hosni mubarak to step down. the leader of tunisia flet the country later. mohammed morsi was elected president in june 2012 amid legal challenges and hopes the arab spring would smoothly give stability across the region have been dashed. just last night, the tunisian president's party quit. what might the next two years hold regarding democracy across the region? joining us now, david hartwell. thanks very much for your time. if we could just start with egypt two years on, do you still think things as generally head in the right direction or looking at reports this morning that people are trying to protect their wealth by buying gold, by looking at other measures, maybe the country has to impose capital controls. is this all potentially unraveling? >> i think it's early to say it's unraveling, but it certainly feels as though we're approaching another crisis point because the government is clearly struggling to get ahold of both establish some form of legitimacy after the protests ask after the legal challenges that you mentioned lat year. and that is clearly having a major impact on
of change in north africa and the middle east, some of those countries, such as egypt, libya and tunisia, are more susceptible to extremism and radicalisation. were these countries discussed and was any action proposed? >> i thank my honorable friend for his support. as i said earlier, there was a discussion specifically about mali, but there is more to be done to support democracy and the building blocks of democracy in countries such as egypt and libya. the eu, with its partnership and neighbourhood funds, has a role to play there. >> has my right honorable friend received an apology from the shadow chancellor, who, as we were reminded, said in the chamber last october that the government had failed to build the alliances needed to deliver a real-terms eu budget cut? >> i am not sure the shadow chancellor really does apologies, but it has been great to be cheered to the echo by him during today's statement. i will not expect it every time, but it has been a pleasure. >> as a business owner, when negotiating with suppliers i was always able to drive down costs when there was a clear alt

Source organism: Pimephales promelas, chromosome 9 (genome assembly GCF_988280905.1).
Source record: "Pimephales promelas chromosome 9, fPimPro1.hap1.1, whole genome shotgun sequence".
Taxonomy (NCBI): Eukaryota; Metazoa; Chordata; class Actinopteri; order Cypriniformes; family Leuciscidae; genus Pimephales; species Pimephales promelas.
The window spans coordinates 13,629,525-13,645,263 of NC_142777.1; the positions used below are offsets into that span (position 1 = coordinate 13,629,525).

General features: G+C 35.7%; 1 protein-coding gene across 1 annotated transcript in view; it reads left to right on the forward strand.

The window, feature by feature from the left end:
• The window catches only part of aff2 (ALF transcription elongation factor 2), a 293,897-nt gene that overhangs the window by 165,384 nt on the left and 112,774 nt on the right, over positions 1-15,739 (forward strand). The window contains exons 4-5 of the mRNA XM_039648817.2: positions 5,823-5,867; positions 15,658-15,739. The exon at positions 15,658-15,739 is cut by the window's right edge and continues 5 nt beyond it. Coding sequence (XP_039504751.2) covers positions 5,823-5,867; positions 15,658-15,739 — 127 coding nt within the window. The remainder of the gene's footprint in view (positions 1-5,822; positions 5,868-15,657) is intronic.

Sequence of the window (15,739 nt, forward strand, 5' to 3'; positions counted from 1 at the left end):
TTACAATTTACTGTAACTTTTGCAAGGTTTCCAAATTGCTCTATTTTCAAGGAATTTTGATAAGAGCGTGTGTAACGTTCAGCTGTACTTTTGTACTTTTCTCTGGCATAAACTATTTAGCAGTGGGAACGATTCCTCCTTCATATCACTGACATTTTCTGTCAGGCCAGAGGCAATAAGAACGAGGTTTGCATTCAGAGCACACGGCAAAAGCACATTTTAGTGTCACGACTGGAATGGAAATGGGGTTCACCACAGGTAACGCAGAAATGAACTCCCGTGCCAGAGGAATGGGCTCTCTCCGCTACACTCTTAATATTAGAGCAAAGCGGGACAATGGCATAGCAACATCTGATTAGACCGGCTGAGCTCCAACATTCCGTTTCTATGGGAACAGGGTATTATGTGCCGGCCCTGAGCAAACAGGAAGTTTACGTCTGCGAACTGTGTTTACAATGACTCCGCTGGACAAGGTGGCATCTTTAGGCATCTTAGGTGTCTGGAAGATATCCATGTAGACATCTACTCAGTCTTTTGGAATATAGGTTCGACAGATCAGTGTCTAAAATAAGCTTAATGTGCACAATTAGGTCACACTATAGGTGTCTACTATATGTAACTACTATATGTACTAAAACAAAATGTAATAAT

libya, tunisia, and beyond. it is in our mutual interest. i want to thank the president for the important leadership. showing the support for libya. i think he and the people of the united kingdom can be proud. william and i agreed that the syrian people deserve better than the horrific violence that threatens the everyday lives of innocent people, people wanting their government to be accountable and part of their own lives. the regime has rained down rockets, and that is just the latest example of brutality. we condemn this indiscriminate killing of innocent civilians and we condemn it in the strongest terms. it is just further evidence assad has to go. i think william for the effort to help dial up the pressure on the regime, for their contributions of humanitarian aid and hosting the transition conference last month. let me make clear that we will continue to work closely with british allies to address the growing humanitarian crisis and the support of the syrian opposition council. we are coordinating with the syrian opposition coalition, coordinating with the un an
Search Results 0 to 14 of about 15 (some duplicates have been removed)